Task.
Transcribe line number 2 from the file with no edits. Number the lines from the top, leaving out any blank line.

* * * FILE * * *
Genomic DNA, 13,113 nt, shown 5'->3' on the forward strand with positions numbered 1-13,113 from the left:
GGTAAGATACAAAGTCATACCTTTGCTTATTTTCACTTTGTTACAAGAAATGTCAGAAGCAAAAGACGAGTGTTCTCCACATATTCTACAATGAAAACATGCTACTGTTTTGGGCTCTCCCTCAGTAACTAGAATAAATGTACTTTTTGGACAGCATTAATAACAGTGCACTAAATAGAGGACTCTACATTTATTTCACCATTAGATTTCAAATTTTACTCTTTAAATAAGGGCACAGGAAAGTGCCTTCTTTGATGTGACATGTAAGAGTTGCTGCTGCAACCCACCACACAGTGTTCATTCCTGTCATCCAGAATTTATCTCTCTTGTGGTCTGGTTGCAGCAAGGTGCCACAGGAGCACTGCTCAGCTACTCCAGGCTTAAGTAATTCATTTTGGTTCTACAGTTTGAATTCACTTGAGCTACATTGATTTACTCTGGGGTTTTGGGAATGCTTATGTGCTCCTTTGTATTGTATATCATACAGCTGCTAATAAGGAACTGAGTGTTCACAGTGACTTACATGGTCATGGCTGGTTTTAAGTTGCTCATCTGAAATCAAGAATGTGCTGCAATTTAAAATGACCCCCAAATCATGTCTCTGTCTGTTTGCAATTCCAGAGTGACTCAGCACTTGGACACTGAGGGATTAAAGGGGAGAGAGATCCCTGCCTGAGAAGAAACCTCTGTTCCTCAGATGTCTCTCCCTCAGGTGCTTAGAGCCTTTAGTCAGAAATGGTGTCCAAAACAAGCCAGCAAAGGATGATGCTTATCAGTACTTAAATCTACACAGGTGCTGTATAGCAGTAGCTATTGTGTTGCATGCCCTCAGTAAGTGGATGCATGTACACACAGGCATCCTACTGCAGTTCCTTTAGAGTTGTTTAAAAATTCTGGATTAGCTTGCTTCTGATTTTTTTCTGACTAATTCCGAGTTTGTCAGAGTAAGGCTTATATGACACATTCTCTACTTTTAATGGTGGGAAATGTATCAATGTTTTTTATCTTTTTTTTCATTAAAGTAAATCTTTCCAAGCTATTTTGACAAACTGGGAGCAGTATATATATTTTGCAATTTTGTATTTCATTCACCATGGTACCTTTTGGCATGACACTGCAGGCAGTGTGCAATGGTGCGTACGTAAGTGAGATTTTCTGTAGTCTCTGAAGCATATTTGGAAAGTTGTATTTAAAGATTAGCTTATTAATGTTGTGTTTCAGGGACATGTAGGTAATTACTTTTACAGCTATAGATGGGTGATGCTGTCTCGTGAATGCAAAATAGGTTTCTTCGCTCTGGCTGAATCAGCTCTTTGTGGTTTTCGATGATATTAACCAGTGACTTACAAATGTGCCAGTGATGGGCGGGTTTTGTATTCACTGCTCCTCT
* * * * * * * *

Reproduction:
GGTAAGATACAAAGTCATACCTTTGCTTATTTTCACTTTGTTACAAGAAATGTCAGAAGCAAAAGACGAGTGTTCTCCACATATTCTACAATGAAAACATGCTACTGTTTTGGGCTCTCCCTCAGTAACTAGAATAAATGTACTTTTTGGACAGCATTAATAACAGTGCACTAAATAGAGGACTCTACATTTATTTCACCATTAGATTTCAAATTTTACTCTTTAAATAAGGGCACAGGAAAGTGCCTTCTTTGATGTGACATGTAAGAGTTGCTGCTGCAACCCACCACACAGTGTTCATTCCTGTCATCCAGAATTTATCTCTCTTGTGGTCTGGTTGCAGCAAGGTGCCACAGGAGCACTGCTCAGCTACTCCAGGCTTAAGTAATTCATTTTGGTTCTACAGTTTGAATTCACTTGAGCTACATTGATTTACTCTGGGGTTTTGGGAATGCTTATGTGCTCCTTTGTATTGTATATCATACAGCTGCTAATAAGGAACTGAGTGTTCACAGTGACTTACATGGTCATGGCTGGTTTTAAGTTGCTCATCTGAAATCAAGAATGTGCTGCAATTTAAAATGACCCCCAAATCATGTCTCTGTCTGTTTGCAATTCCAGAGTGACTCAGCACTTGGACACTGAGGGATTAAAGGGGAGAGAGATCCCTGCCTGAGAAGAAACCTCTGTTCCTCAGATGTCTCTCCCTCAGGTGCTTAGAGCCTTTAGTCAGAAATGGTGTCCAAAACAAGCCAGCAAAGGATGATGCTTATCAGTACTTAAATCTACACAGGTGCTGTATAGCAGTAGCTATTGTGTTGCATGCCCTCAGTAAGTGGATGCATGTACACACAGGCATCCTACTGCAGTTCCTTTAGAGTTGTTTAAAAATTCTGGATTAGCTTGCTTCTGATTTTTTTCTGACTAATTCCGAGTTTGTCAGAGTAAGGCTTATATGACACATTCTCTACTTTTAATGGTGGGAAATGTATCAATGTTTTTTATCTTTTTTTTCATTAAAGTAAATCTTTCCAAGCTATTTTGACAAACTGGGAGCAGTATATATATTTTGCAATTTTGTATTTCATTCACCATGGTACCTTTTGGCATGACACTGCAGGCAGTGTGCAATGGTGCGTACGTAAGTGAGATTTTCTGTAGTCTCTGAAGCATATTTGGAAAGTTGTATTTAAAGATTAGCTTATTAATGTTGTGTTTCAGGGACATGTAGGTAATTACTTTTACAGCTATAGATGGGTGATGCTGTCTCGTGAATGCAAAATAGGTTTCTTCGCTCTGGCTGAATCAGCTCTTTGTGGTTTTCGATGATATTAACCAGTGACTTACAAATGTGCCAGTGATGGGCGGGTTTTGTATTCACTGCTCCTCT